Lec15_Algae_handout - BioG1780 Evolution and Biodiversity...

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BioG1780 Fall 2010 Evolution and Biodiversity Today’s lecturer: Harry Greene Lectures 15: September 29, 2010 1. Light on water and the origin of plants. With this and remaining biodiversity lectures we explore the remarkable adaptive radiation of multicellular life on earth. Recall that (1) among “prokaryotes” there were examples of colonial bacteria, unicellular or exhibiting at most simple differentiation among cells in terms of form and function (can you think of an example among cyanobacteria?), and (2) among the five major lineages of eukaryotes, true multicellularity is widespread and independently evolved (remember kelp, a brown algal chromalveolate?). In today’s lecture and that of October 6 th I’ll cover the extraordinary diversity of Plantae; we have a special guest lecture to cover fungi on October 4 th . In terms of today, first review pp. 574 and 579-580 in Sadava et al. regarding basal lineages of Plantae, then read Ch. 28 on the rise of land plants. 2. What are glaucophytes? As is the case for fungi and animals, the basal-most lineages of Plantae are relatively simple and retain shared primitive features (NB: what is the technical general term for such attributes?) with more basal eukaryotes. Thus glaucophytes, like more complex Plantae, have two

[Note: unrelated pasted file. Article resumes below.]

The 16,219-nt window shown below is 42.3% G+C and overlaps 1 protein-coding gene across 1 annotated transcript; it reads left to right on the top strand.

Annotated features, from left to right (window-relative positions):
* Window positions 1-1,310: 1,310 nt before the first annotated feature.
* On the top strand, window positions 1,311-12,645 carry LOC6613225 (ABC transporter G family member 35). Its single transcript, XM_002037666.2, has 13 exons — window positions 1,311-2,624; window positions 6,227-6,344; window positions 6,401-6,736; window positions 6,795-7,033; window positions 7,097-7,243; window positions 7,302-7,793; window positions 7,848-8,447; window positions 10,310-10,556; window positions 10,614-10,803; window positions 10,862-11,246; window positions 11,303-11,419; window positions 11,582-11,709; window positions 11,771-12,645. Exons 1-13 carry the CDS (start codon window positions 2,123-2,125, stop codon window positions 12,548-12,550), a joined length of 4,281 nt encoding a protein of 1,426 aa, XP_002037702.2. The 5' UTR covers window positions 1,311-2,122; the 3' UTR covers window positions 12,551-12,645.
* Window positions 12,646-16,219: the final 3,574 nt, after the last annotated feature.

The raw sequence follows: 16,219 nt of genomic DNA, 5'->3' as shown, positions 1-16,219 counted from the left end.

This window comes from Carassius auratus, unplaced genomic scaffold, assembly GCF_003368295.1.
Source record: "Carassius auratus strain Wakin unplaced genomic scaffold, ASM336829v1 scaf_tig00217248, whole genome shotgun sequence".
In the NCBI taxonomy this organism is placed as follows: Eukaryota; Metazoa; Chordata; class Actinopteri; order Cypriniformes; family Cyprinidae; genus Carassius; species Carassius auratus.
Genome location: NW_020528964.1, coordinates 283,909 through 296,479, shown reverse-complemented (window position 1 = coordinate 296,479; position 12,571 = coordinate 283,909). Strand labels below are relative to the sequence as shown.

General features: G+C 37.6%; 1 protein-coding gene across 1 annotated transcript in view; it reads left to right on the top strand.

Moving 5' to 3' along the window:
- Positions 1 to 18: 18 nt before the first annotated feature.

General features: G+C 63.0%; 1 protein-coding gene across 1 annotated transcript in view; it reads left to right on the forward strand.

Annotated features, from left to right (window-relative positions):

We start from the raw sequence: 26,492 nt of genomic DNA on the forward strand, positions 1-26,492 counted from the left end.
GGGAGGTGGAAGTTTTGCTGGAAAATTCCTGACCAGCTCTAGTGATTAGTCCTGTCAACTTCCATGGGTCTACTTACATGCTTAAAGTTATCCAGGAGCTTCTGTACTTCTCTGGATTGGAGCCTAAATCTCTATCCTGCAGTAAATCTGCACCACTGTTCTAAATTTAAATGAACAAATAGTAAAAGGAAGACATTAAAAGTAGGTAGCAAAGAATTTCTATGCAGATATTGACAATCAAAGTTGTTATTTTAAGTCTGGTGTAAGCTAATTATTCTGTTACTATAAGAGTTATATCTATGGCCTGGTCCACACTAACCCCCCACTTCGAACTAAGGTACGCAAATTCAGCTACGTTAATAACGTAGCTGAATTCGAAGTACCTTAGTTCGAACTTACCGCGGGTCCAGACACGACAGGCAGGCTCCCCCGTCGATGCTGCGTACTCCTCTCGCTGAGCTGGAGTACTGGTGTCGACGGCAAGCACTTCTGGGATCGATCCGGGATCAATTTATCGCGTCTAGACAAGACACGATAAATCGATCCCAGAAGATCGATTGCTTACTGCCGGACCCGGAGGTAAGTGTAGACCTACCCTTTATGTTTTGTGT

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Lec15_Algae_handout - BioG1780 Evolution and Biodiversity...

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